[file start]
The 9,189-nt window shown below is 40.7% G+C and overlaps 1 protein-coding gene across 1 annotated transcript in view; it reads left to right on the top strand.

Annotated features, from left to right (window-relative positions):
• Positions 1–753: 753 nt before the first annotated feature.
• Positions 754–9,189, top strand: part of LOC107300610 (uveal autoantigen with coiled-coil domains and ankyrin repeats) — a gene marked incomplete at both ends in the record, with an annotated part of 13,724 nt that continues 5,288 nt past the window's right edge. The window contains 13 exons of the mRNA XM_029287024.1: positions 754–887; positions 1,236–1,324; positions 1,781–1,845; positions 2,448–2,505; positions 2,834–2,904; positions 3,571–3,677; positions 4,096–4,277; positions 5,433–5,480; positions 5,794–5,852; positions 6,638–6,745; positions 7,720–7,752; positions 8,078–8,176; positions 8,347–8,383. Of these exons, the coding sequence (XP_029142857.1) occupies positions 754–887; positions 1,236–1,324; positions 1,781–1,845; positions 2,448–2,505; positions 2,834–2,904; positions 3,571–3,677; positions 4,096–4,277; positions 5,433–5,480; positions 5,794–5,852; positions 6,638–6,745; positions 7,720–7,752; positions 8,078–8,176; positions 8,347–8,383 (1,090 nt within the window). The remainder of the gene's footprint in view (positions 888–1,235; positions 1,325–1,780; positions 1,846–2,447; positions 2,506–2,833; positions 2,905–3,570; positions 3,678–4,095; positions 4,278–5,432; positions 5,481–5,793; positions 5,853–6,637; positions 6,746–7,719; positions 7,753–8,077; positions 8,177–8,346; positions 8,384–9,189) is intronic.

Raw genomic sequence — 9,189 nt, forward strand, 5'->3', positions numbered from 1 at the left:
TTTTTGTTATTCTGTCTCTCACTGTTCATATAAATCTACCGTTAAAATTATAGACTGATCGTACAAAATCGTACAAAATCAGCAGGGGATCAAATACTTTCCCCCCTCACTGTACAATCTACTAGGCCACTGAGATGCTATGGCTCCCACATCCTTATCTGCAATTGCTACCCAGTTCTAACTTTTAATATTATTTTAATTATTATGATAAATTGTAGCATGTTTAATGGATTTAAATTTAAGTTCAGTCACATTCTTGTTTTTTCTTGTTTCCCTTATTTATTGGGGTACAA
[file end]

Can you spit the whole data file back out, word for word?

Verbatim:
The 9,189-nt window shown below is 40.7% G+C and overlaps 1 protein-coding gene across 1 annotated transcript in view; it reads left to right on the top strand.

Annotated features, from left to right (window-relative positions):
• Positions 1–753: 753 nt before the first annotated feature.
• Positions 754–9,189, top strand: part of LOC107300610 (uveal autoantigen with coiled-coil domains and ankyrin repeats) — a gene marked incomplete at both ends in the record, with an annotated part of 13,724 nt that continues 5,288 nt past the window's right edge. The window contains 13 exons of the mRNA XM_029287024.1: positions 754–887; positions 1,236–1,324; positions 1,781–1,845; positions 2,448–2,505; positions 2,834–2,904; positions 3,571–3,677; positions 4,096–4,277; positions 5,433–5,480; positions 5,794–5,852; positions 6,638–6,745; positions 7,720–7,752; positions 8,078–8,176; positions 8,347–8,383. Of these exons, the coding sequence (XP_029142857.1) occupies positions 754–887; positions 1,236–1,324; positions 1,781–1,845; positions 2,448–2,505; positions 2,834–2,904; positions 3,571–3,677; positions 4,096–4,277; positions 5,433–5,480; positions 5,794–5,852; positions 6,638–6,745; positions 7,720–7,752; positions 8,078–8,176; positions 8,347–8,383 (1,090 nt within the window). The remainder of the gene's footprint in view (positions 888–1,235; positions 1,325–1,780; positions 1,846–2,447; positions 2,506–2,833; positions 2,905–3,570; positions 3,678–4,095; positions 4,278–5,432; positions 5,481–5,793; positions 5,853–6,637; positions 6,746–7,719; positions 7,753–8,077; positions 8,177–8,346; positions 8,384–9,189) is intronic.

Raw genomic sequence — 9,189 nt, forward strand, 5'->3', positions numbered from 1 at the left:
TTTTTGTTATTCTGTCTCTCACTGTTCATATAAATCTACCGTTAAAATTATAGACTGATCGTACAAAATCGTACAAAATCAGCAGGGGATCAAATACTTTCCCCCCTCACTGTACAATCTACTAGGCCACTGAGATGCTATGGCTCCCACATCCTTATCTGCAATTGCTACCCAGTTCTAACTTTTAATATTATTTTAATTATTATGATAAATTGTAGCATGTTTAATGGATTTAAATTTAAGTTCAGTCACATTCTTGTTTTTTCTTGTTTCCCTTATTTATTGGGGTACAA